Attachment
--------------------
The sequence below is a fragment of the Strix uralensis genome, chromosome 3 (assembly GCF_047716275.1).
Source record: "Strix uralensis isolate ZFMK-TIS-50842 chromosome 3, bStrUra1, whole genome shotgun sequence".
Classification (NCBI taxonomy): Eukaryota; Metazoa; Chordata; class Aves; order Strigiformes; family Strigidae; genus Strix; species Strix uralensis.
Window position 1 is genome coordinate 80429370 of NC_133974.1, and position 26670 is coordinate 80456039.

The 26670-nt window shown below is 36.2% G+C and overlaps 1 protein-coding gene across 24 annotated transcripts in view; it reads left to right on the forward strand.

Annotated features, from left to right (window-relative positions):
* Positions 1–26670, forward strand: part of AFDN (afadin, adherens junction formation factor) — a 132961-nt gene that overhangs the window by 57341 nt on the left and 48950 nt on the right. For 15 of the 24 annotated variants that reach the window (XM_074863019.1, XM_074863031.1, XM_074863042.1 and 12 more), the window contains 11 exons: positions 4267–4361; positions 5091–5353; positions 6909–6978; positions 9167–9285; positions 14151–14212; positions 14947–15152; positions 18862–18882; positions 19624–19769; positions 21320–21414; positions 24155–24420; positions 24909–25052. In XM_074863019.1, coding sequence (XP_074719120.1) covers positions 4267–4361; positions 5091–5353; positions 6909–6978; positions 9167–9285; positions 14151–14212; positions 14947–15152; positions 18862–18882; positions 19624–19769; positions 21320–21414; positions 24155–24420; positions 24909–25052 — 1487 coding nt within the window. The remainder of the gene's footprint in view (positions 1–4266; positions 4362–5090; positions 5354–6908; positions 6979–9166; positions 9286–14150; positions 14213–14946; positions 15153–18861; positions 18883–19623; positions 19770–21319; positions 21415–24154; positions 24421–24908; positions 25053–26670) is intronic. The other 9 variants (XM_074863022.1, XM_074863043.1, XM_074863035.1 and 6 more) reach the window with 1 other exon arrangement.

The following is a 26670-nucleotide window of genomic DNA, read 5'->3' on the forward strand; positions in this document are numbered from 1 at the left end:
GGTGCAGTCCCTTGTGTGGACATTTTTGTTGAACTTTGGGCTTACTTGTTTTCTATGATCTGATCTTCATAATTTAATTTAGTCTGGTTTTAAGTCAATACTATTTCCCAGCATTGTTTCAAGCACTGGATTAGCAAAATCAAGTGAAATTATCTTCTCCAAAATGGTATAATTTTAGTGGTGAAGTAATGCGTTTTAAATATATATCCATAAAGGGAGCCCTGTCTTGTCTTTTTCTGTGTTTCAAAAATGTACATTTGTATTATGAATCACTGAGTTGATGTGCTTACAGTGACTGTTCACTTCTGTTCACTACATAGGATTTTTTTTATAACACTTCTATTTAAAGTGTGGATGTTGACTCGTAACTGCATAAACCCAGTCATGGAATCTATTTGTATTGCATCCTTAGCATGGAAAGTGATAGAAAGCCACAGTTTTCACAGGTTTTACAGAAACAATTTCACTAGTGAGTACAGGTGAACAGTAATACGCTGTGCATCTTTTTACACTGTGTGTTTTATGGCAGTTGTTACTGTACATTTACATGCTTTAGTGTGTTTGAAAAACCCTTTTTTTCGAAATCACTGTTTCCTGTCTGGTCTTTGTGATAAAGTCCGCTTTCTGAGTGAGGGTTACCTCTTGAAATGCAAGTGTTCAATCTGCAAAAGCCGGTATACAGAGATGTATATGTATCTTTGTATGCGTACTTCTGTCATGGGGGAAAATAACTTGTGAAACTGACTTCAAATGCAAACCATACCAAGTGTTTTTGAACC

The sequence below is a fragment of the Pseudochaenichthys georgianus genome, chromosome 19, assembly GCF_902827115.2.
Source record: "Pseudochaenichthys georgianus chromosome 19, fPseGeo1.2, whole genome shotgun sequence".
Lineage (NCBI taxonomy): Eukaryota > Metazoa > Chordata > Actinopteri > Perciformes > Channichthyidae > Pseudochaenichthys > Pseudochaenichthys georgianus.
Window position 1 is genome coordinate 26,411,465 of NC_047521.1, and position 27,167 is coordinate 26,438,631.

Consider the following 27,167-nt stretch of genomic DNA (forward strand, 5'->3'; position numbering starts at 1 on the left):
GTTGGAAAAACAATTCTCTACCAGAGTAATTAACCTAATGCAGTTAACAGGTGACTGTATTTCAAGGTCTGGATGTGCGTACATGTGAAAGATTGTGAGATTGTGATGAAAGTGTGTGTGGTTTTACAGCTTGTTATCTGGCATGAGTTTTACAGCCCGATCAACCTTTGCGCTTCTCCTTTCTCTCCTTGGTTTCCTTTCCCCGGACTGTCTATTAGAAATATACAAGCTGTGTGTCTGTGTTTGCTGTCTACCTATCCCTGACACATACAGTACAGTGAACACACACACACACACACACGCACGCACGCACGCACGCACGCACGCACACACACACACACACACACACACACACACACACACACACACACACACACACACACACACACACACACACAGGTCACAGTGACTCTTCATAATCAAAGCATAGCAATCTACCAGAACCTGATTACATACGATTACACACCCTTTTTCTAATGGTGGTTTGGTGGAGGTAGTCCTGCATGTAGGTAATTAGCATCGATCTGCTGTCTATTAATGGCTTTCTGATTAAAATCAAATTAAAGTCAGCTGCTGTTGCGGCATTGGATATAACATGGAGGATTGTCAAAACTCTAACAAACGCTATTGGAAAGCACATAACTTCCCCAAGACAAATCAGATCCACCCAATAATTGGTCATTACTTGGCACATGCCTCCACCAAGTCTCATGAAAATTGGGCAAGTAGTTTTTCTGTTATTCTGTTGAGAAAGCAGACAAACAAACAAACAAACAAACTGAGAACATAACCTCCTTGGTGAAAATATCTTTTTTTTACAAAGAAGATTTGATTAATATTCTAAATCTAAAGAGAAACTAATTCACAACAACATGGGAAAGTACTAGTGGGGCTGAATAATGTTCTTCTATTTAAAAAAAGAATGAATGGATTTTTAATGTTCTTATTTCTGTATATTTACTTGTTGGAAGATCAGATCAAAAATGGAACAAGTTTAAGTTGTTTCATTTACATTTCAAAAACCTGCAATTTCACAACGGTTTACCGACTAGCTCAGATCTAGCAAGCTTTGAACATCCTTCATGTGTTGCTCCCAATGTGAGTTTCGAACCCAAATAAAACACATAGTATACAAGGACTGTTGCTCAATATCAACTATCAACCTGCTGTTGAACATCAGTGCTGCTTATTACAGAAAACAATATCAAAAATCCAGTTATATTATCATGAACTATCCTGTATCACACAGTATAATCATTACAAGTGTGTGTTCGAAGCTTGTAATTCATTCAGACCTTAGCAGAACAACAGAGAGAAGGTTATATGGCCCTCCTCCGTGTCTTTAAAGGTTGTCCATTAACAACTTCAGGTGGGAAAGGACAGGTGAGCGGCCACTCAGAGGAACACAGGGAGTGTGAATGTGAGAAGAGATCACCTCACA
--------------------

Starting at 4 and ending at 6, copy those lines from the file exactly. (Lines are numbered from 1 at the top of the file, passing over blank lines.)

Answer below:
Window position 1 is genome coordinate 80429370 of NC_133974.1, and position 26670 is coordinate 80456039.

The 26670-nt window shown below is 36.2% G+C and overlaps 1 protein-coding gene across 24 annotated transcripts in view; it reads left to right on the forward strand.

Annotated features, from left to right (window-relative positions):